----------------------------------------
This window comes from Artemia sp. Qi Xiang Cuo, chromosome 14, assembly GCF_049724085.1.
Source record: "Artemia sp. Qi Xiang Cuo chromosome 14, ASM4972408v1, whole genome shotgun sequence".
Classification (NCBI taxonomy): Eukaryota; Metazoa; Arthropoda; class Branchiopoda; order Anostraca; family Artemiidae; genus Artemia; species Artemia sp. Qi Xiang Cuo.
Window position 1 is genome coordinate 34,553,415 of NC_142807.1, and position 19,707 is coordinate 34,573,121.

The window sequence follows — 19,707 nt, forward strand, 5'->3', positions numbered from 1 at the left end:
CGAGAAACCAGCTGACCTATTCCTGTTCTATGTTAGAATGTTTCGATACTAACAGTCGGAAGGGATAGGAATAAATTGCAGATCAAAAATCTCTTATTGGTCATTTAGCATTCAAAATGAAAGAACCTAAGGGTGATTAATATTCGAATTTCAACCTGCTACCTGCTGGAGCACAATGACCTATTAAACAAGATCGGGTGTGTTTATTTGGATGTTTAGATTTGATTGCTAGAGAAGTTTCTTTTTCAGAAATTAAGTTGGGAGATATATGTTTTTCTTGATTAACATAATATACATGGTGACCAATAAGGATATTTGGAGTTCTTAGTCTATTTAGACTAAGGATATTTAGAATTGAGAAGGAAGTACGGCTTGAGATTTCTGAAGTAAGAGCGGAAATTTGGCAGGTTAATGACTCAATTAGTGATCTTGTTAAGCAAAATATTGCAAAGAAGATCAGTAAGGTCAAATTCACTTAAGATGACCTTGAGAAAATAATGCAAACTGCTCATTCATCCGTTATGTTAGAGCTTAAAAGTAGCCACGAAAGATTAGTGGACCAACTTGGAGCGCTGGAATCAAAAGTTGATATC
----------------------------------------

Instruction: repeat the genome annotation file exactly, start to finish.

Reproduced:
This window comes from Artemia sp. Qi Xiang Cuo, chromosome 14, assembly GCF_049724085.1.
Source record: "Artemia sp. Qi Xiang Cuo chromosome 14, ASM4972408v1, whole genome shotgun sequence".
Classification (NCBI taxonomy): Eukaryota; Metazoa; Arthropoda; class Branchiopoda; order Anostraca; family Artemiidae; genus Artemia; species Artemia sp. Qi Xiang Cuo.
Window position 1 is genome coordinate 34,553,415 of NC_142807.1, and position 19,707 is coordinate 34,573,121.

The window sequence follows — 19,707 nt, forward strand, 5'->3', positions numbered from 1 at the left end:
CGAGAAACCAGCTGACCTATTCCTGTTCTATGTTAGAATGTTTCGATACTAACAGTCGGAAGGGATAGGAATAAATTGCAGATCAAAAATCTCTTATTGGTCATTTAGCATTCAAAATGAAAGAACCTAAGGGTGATTAATATTCGAATTTCAACCTGCTACCTGCTGGAGCACAATGACCTATTAAACAAGATCGGGTGTGTTTATTTGGATGTTTAGATTTGATTGCTAGAGAAGTTTCTTTTTCAGAAATTAAGTTGGGAGATATATGTTTTTCTTGATTAACATAATATACATGGTGACCAATAAGGATATTTGGAGTTCTTAGTCTATTTAGACTAAGGATATTTAGAATTGAGAAGGAAGTACGGCTTGAGATTTCTGAAGTAAGAGCGGAAATTTGGCAGGTTAATGACTCAATTAGTGATCTTGTTAAGCAAAATATTGCAAAGAAGATCAGTAAGGTCAAATTCACTTAAGATGACCTTGAGAAAATAATGCAAACTGCTCATTCATCCGTTATGTTAGAGCTTAAAAGTAGCCACGAAAGATTAGTGGACCAACTTGGAGCGCTGGAATCAAAAGTTGATATC